Dressing warmly for winter whilst maintaining your style poise is something my clients often worry about. In my experience of working in both a cold air-conditioned office and roasting hot environments whilst commuting through snowy weather, I've learnt there are wrong and right ways to handle this.
Layering is key to remain adaptable in changing temperatures throughout the day. This can go horribly wrong when colour combinations fail and bulky items are used indiscriminately!
Here are my top tips to keeping your 'cosy-cool whilst beating the elements
Tip #1 - Avoiding the bulk when layering
Layering is all about space. If you are layering under another garment such as a dress, shirt or blouse, keep the under-layer tight or very fitted to avoid ruining the line of the top layer. Think of the underlayer as a second skin. It might even be that thermal jersey layers such as Uniqlo heat tech range which are imperceptible under an outfit are the key. The new colours and cuts offered can serve as a standalone layer if you get too warm providing the look is finished with the right jewellery or accessories. Rule of thumb here is look for warm yet light weight layers with yarns such as wool, cashmere and technical heat fabrics.
Tip #2 - Make a feature of your winter style layers
Showing cuffs and collars with intention. If you are looking for warmth around the neck with a higher collar or neckline, why not make a feature of it. Go for a colour that contrasts but stay within your seasonal colour palette whether you go for a neutral or a pop colour. (If you don't know your colour season, this is something I can help you with!) This works for fitted rollnecks under shirts, sweaters, dresses and blouses. If your base layer is shirt or blouse, you could have fun with popping up the collar, going for collars with interesting top button detail or cuffs visible or even turned back over the top layer for effect.
"Don't forgo your printed shirts, as they look just as good paired with a base layer." – Whowhatwear
Tip #3 - Bulky winter layers as the top layer only
Sometimes nothing beats the feeling of a heavy layer in cold weather but make this your top layer only. Layering multiple weighty pieces is how we can end up looking bulky. For example, don't do a heavy wool sweater under a heavy weight coat. You'd be better off with a lighter weight cashmere sweater or cardigan over a thinner base such as a dress or blouse.The top layer however, go as bulky as you like! Or alternatively, make that top layer as a sleek wool overcoat, (avoid teddy or puffa styles) and instead layer up with a chic matching wrap scarf and hat. it may feel counter intuitive but trust me, more layers, even if they are lighter weight is more practical and warm that one or two bulky ones since the layers trap heat between them.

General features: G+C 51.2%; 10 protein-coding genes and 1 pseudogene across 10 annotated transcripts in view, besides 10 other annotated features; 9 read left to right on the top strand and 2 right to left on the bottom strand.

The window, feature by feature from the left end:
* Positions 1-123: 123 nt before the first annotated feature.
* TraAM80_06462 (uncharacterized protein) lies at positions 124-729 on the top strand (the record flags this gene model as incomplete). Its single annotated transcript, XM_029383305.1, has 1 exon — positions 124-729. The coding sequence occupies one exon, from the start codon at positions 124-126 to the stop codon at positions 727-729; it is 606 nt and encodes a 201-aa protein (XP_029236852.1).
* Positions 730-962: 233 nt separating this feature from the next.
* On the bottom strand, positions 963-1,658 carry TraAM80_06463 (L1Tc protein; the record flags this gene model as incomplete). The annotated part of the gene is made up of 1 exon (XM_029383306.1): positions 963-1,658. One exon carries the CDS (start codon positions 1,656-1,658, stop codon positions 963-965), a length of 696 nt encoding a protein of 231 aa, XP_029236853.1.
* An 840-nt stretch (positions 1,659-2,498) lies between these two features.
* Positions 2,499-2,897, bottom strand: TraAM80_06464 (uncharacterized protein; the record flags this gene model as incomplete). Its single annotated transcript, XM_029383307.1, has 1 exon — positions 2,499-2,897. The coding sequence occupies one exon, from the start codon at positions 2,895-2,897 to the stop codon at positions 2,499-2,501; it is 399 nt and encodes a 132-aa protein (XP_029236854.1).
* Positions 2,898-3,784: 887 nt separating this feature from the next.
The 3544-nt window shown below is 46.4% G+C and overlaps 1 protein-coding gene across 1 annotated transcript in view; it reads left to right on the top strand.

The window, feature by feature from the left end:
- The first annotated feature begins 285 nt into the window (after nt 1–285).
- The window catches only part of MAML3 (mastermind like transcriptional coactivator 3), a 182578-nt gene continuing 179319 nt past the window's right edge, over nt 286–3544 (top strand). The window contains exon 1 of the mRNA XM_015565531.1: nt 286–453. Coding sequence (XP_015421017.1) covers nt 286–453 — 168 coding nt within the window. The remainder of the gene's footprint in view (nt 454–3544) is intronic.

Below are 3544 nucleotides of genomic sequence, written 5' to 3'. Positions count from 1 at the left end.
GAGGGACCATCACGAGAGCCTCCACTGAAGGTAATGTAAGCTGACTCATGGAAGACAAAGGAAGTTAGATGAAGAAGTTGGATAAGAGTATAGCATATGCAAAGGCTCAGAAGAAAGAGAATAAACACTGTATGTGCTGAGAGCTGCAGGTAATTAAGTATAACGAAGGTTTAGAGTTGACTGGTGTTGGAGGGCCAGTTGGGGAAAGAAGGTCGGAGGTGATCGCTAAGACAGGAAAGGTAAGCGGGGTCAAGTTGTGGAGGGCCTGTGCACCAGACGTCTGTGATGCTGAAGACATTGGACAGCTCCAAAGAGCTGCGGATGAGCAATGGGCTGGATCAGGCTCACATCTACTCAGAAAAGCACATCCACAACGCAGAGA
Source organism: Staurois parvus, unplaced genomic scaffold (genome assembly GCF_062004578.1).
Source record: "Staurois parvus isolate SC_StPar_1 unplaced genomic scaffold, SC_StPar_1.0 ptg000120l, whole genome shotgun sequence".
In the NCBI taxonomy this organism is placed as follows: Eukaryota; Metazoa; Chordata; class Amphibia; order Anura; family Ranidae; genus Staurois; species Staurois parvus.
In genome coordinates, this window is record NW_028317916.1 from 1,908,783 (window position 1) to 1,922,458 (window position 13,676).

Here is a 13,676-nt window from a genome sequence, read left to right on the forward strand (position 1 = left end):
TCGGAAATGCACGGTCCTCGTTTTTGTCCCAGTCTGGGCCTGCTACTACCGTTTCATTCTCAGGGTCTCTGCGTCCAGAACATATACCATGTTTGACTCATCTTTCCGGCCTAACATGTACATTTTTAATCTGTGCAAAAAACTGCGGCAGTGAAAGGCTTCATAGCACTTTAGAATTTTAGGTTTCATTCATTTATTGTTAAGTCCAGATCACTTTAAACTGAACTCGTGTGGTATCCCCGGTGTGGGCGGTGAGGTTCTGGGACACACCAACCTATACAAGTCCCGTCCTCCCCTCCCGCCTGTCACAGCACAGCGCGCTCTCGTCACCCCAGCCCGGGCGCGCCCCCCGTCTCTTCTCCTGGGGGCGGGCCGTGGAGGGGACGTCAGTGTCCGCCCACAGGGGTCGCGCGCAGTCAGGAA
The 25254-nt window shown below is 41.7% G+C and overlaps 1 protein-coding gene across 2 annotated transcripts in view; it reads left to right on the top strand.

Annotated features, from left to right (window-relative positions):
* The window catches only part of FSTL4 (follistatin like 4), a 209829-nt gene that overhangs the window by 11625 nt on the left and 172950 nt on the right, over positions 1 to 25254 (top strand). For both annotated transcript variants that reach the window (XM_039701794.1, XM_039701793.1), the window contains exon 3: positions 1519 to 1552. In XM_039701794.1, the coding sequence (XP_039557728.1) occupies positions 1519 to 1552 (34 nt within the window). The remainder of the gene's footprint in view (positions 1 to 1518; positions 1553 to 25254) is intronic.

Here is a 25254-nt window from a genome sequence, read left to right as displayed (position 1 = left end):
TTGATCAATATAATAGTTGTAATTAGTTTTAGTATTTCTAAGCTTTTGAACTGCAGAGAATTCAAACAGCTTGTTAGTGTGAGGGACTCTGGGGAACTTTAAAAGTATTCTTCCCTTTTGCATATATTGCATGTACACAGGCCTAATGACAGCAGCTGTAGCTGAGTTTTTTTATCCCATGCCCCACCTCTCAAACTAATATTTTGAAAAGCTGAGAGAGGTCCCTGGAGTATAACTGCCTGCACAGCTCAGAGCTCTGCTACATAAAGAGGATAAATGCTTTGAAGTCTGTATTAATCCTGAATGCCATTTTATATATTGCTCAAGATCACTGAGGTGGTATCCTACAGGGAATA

Tip #4 - Make sure that each winter layer works independently as an outfit style
It's pretty much guaranteed that you are going to want to peel off layers when you arrive at your destination. Especially first thing after the morning commute. Make sure you are happy with how the outfit looks with just the base layer and then with each additional layer. This may mean considering finishing touches such as jewellery so that even a basic layer looks complete. Also worth considering is whether the base layer works with your proportions. If you know you look best in loose fit tops for example, you could go for a blouse worn under a jumper or blazer but would still function independently as an outfit.
Tip #5 - Colour matching: No more than three colours, one 'non-colour' and one metal in an outfit for good style
And finally, going back to colour palettes; knowing your colour season will help you to mix colours that work together flawlessly. The rule here is to limit to two or three main colours. Neutrals such as grey or tan count as one of your three colours as they have distinct colour properties. You can however add black or white as a fourth colour since they are not technically colours in their own rights but tones. The metal details such as hardware on accessories or your jewellery are additional to your three main colours so make sure it's a metallic colour from your colour season.
Tip #6 - Lengths and shapes
For a foolproof solution to layering successfully over everything, you need a long coat, and I mean below the calf muscle. This will be compatible with all shapes of trousers as well as all skirt lengths. (It's ok if a couple of inches of midi dress peek out from the bottom). It's not so ok if you go for a knee length coat and then wonder why it looks ungainly over a very long dress.
If you are layering a blazer over a blouse or shirt, it's cleaner and easier to make this work if the blouse/shirt has a very simple neckline. Keep it a straight, slash, square, rounded or scooped neckline but avoid buttons and collars. You want to avoid trying to coordinate two sets of V-necklines and collars.